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Things don't look so good for the national economy over the next two years, said a visiting economist at Lancaster County Chamber of Commerce's first economic forum on May 20.
Steve Rick, a Ph.D. candidate in economics at the University of Wisconsin-Madison, told the chamber's membership that times are tough and will get tougher. The group met over breakfast at the University of South Carolina at Lancaster's Bradley Building.
But a period of negative or slow growth can be a blessing in disguise, since it can purge the economy of bad practices, such as excesses and imbalances, the economist said.
That thought resonated with Builders Supply Co. owner Bubber Gregory, who has weathered a few recessions himself.
"One thing he said, and I've thought this before, is that a recession can be good," he said.
And while Gregory said this downturn is a bit different than others, business owners will still just have to suck it up.
"We'll just have to tighten our belts as business owners," Gregory said. "We'll have to be more conservative in how we spend."
Fewer jobs, higher inflation and higher debts are just the beginning of the story for the current United States economy. The falling dollar also causes a variety of problems, such as lower international investment in U.S. equities, Rick said.
The two major fears now are a "wrenching recession and spiraling inflation,' he said.
Rick said the former is not likely, and even though inflation has risen recently with increased fuel and food prices, it probably won't get out of control.
Rick said oil was selling for $20 a barrel in 2002, the same as in the 1970s, but it's risen sharply since then. Last week, oil was fetching $135 a barrel.
He said there's a correlation between rising oil prices and recessions, a pattern he pointed out on data charts.
For the first quarter of 2008, the economy grew only .6 percent. Most economists consider a 3.5 percent growth rate acceptable.
Experts are expecting negative growth this quarter, but not the next, which would ward off a recession, defined as two straight quarters of negative growth.
"If we aren't in a recession, it will be slow growth for two years," Rick said, however.
Growth has slowed because of falling home values, increased unemployment and higher individual debt. All this triggers less consumer spending, and in turn, less product output.
Most Americans' wealth is tied to their home values, and when the values drop, as they are in much of the country, the concept of the "negative downward spiral" takes hold in the American economy.
As it percolates through the economy, the end result of falling home values is lower income.
While the Charlotte housing market is not seeing negative growth, Rick said it has seen a significant reduction in new home construction and sales.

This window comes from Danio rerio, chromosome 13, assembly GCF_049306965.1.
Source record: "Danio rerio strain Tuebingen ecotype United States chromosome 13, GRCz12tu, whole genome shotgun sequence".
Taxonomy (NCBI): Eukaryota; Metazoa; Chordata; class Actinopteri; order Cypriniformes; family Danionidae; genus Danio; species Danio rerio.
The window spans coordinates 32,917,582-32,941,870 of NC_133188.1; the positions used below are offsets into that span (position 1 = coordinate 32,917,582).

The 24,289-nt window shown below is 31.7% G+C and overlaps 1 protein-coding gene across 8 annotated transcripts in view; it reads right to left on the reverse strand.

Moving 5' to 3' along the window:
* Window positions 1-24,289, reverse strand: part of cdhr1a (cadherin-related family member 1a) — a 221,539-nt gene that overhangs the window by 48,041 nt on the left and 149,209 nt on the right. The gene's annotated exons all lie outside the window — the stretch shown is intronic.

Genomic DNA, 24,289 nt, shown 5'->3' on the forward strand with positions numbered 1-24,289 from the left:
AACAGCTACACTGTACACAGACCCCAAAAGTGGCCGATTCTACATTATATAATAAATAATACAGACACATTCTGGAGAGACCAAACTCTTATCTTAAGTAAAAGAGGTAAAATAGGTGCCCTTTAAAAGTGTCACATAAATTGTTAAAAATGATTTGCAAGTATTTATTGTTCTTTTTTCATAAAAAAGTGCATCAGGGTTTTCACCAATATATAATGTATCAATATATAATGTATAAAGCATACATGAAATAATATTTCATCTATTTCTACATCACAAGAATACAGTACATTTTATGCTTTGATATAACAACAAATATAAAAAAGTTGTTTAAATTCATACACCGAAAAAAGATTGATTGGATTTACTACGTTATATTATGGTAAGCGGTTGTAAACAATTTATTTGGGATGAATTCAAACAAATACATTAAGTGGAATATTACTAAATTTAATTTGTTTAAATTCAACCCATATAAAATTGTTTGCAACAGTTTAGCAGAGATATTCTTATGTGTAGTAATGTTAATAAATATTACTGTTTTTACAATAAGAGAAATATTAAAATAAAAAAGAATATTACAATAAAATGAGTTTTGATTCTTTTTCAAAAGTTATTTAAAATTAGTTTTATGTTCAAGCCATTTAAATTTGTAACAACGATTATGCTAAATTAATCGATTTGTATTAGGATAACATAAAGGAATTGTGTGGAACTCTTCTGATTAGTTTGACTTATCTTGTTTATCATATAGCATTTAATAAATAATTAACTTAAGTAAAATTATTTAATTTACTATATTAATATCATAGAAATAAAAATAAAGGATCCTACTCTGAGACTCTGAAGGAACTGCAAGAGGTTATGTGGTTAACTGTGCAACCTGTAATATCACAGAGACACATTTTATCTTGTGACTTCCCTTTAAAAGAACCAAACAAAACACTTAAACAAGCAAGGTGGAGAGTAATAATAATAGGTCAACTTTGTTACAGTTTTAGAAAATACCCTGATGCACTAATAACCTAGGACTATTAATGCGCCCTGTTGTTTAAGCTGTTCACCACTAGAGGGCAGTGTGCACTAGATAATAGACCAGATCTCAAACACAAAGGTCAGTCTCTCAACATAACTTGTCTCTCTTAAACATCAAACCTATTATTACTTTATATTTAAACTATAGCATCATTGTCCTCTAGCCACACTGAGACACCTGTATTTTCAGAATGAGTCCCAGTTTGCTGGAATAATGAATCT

The national picture in the housing industry reflects a true "meltdown," he said.
One cause has been sub-prime lending – "giving loans to people who have lower credit scores," Rick said.
The mortgage crisis has had ripple effects in other credit markets, he said.
"Where did we get into this credit crisis, and how will it play out over the next two years?" Rick asked the audience.
The government has helped by infusing money into the financial markets to reverse the overall credit crisis. The $30 billion Bear Stearns bailout in March was a prime example of that, Rick said.
While it was a controversial move, it precipitated a changing of the tide in the crisis, though the country still hasn't bested it, he said.
The government bailout prevented a worse scenario, basically "unfreezing the credit markets," Rick said.
"It kept the economy moving," Rick said.
The Federal Reserve has also cut interest rates several times since last fall.
But while the government can help, lenders need to develop more prudent lending standards, Rick said.
He reminded the audience that society now has an additional group beside the haves and the have-nots – the have-not-paid-for-what-they-haves. Individual and family debt are at new highs, but experts believe that will fall in coming years, as new attitudes about paying down debt take hold.
Founders Federal Credit Union has sought Rick's advice for the last five years, said CEO Bruce Brumfield, and figured it would share him with the chamber for last week's forum.
Rick meets periodically with the credit union's board of directors in Lancaster to give economic outlooks pertinent to its industry.
"We figured we would just leverage with the chamber this time," Brumfield said.
Chamber Chairman Jay Rainey hoped the forum was helpful for all who attended.
"Hopefully, some of the information you receive here today will assist in your business decisions," Rainey said. "We all realize these are very difficult times in the economy."
Contact reporter Johnathan Ryan at email@example.com or (803) 416-8416